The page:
Eggnog, Mr. President?
The events vary in tone and size. For intimacy and prestige, it's hard to top the small dinner for Bush family members and close friends. Legislators are feted at a black tie congressional ball. Gatherings are held for White House staff, Secret Service, and generous political supporters.
As if to test their holiday spirit, the president and Mrs. Bush also host a party for the press. ...
The brief moments with the president offer some humanizing context, clearly one reason this White House - and others before it - entertain the press. Franklin Roosevelt was the first president to invite reporters to social events. Before that, "reporters were always there to cover, not to be on the guest list," says Donald Ritchie, associate historian of the US Senate.
Presidents vary, of course, in their enthusiasm for such encounters. Richard Nixon skipped a Christmas party during Watergate, while Gerald Ford was something of a bon vivant: He even liked to dance with guests.
All this chumminess, however, makes some media watchdogs uncomfortable. Bob Steele, a journalism ethicist at the Poynter Institute, says the press "should not be accepting special favors that are offered to us because we are journalists."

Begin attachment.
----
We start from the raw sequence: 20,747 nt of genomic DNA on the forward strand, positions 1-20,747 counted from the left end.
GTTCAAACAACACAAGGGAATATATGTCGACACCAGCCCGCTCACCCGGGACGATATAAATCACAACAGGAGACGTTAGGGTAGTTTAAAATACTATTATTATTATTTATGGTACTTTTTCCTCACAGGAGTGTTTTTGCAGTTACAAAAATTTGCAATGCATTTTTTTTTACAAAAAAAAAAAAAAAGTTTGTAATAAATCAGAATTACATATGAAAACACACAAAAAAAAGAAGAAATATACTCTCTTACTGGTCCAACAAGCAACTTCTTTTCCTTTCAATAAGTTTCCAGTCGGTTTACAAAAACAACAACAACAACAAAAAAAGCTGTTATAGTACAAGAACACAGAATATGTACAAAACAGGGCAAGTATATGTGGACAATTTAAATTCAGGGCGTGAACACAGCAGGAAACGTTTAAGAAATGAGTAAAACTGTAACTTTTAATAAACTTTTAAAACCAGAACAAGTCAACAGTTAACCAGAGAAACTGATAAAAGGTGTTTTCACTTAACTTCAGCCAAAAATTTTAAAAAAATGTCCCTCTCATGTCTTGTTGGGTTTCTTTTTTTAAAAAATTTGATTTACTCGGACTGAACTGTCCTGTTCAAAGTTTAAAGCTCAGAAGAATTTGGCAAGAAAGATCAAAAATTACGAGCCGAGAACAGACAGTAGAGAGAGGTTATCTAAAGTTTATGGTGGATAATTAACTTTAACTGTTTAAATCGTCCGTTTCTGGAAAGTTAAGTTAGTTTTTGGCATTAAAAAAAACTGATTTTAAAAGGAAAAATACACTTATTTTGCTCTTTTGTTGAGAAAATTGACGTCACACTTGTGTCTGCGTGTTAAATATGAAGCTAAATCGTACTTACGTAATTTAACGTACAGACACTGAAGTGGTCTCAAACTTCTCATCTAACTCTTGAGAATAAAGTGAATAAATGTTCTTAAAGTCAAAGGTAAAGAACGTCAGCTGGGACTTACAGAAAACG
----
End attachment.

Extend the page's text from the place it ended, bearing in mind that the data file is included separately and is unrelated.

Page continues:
comments powered by Disqus
- ‘Google must not be left to censor history’ – Wikipedia founder
- The most important battle you've probably never heard of
- ISIS is destroying both Shia and Sunni shrines and buildings in Mosul
- Study: Violent radicalism in UK isn't associated with poverty
- CONFIRMED: the Shrine of Jonah/Mosque of Yunus (Nineveh, Mosul, Iraq) has been destroyed
- Plagiarism scandals galore … but no consequences?
- Stephen Cohen was once considered a top Russia historian. Now he publishes odd defenses of Vladimir Putin.
- Historian who calls bull&%$@ on July 4th parade causes controversy
- This is what motivated history students in high school and middle school can do!
- Obama to award National Humanities Medals to 3 historians